5 Things Your Business Should Learn From United’s Experience
“This entire incident could have been avoided with one thing: more empowered frontline employees. There were no takers at the $1,000 compensation offer, and the company’s policy ensured that the agent couldn’t make a higher offer. Not $1,001. Not $1,100. Not $1,500. Of course, today, $1,500 looks dirt cheap compared to the fallout from the incident. Which is why … announced that they were increasing the maximum compensation for involuntary ‘bumping’ to $10,000.
Most policies for customer service employees are made to protect the business from unnecessary costs. But it’s important not to lose sight of the fact that by giving your employees the power to make customers happy, you’re protecting the business from far, far worse.
At Ritz-Carlton Hotels, each employee is given a $2,000 budget to make any single guest happy. That budget is PER GUEST. How’s that for empowerment? Now, a $2,000 allowance to make things right for a guest sounds like a lot. And it is. Now, here’s the thing: that amount is very rarely used. But the freedom that a number so large signifies to the support team shows that the brand trusts them to make the right decision; and that the right decision is to do whatever it takes to make the guest happy.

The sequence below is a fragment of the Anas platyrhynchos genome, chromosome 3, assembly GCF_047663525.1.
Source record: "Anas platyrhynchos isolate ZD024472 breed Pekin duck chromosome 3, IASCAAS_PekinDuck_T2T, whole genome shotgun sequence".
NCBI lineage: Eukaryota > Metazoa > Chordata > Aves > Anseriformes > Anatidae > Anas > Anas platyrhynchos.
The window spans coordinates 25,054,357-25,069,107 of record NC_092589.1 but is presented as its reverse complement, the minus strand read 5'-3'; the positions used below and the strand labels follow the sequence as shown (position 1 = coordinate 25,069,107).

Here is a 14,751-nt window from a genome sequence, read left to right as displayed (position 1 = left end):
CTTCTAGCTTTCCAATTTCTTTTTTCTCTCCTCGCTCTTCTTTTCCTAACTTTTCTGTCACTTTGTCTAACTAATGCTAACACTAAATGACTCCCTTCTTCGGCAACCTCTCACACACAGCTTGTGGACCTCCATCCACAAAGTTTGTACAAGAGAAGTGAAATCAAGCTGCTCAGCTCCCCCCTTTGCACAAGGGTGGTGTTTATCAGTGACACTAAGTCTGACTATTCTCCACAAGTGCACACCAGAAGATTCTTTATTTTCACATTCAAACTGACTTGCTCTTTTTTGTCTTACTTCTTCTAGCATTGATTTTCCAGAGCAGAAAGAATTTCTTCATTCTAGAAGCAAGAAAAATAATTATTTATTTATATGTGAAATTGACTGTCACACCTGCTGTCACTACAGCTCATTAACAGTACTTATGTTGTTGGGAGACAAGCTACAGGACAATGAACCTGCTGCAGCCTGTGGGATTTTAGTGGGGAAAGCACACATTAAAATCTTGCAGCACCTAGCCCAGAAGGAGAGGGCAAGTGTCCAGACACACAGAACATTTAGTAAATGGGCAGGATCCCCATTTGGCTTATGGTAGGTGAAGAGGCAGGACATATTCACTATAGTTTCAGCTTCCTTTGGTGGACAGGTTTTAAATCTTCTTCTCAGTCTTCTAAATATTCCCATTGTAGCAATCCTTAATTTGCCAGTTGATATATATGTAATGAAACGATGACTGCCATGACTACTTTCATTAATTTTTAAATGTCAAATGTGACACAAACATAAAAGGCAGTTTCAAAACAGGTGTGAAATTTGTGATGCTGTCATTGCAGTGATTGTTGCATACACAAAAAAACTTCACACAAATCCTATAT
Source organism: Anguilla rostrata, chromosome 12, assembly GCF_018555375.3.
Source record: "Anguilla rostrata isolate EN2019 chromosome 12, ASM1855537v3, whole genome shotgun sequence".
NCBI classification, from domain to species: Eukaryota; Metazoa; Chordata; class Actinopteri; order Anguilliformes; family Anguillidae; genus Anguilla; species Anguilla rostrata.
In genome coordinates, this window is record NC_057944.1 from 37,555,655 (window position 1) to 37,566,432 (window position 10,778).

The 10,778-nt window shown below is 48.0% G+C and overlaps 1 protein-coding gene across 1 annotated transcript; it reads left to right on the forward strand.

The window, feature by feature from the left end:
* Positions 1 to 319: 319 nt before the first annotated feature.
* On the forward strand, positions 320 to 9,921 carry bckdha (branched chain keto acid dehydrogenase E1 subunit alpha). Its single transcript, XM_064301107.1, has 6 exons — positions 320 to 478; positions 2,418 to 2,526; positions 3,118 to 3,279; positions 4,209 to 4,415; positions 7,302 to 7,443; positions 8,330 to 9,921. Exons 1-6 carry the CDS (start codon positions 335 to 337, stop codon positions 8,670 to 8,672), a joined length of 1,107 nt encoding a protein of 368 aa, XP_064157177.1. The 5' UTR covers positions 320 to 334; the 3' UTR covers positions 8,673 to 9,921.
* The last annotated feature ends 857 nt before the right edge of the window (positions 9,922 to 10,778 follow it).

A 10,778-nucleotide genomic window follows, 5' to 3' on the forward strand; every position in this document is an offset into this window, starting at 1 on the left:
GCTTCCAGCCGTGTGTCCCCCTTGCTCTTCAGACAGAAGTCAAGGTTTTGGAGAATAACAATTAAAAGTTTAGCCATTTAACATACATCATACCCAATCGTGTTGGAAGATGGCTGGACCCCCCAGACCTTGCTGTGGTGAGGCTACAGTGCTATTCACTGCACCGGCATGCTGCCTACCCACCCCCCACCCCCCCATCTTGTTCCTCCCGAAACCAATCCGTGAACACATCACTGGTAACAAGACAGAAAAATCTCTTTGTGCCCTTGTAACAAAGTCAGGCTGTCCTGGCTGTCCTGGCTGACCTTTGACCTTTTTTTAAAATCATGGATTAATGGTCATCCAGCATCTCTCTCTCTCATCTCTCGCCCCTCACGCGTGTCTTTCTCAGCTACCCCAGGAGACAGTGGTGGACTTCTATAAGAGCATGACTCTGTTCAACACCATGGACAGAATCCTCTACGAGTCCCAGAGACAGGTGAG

‘We entrust every single Ritz-Carlton staff member, without approval from their general manager, to spend up to $2,000 on a guest. And that’s not per year. It’s per incident. When you say up to $2,000, suddenly somebody says, wow, this isn’t just about rebating a movie because your room was late, this is a really meaningful amount. It doesn’t get used much, but it displays a deep trust in our staff’s judgment. …
Significantly, there is no assumption that it’s because there is a problem. It could be that someone finds out it’s a guest’s birthday, and the next thing you know there’s champagne and cake in the room. A lot of the stuff that crosses my desk is not that they overcame a problem but that they used their $2,000 to create an outstanding experience.
There are stories about hiring a carpenter to build a shoe tree for a guest; a laundry manager who couldn’t get the stain out of a dress after trying twice flying up from Puerto Rico to New York to return the dress personally; or when in Dubai a waiter overheard a gentleman musing with his wife, who was in a wheelchair, that it was a shame he couldn’t get her down to the beach. The waiter told maintenance, who passed word, and the next afternoon there was a wooden walkway down the beach to a tent that was set up for them to have dinner in. …
– Simon Cooper, Former President of the Ritz-Carlton Company'”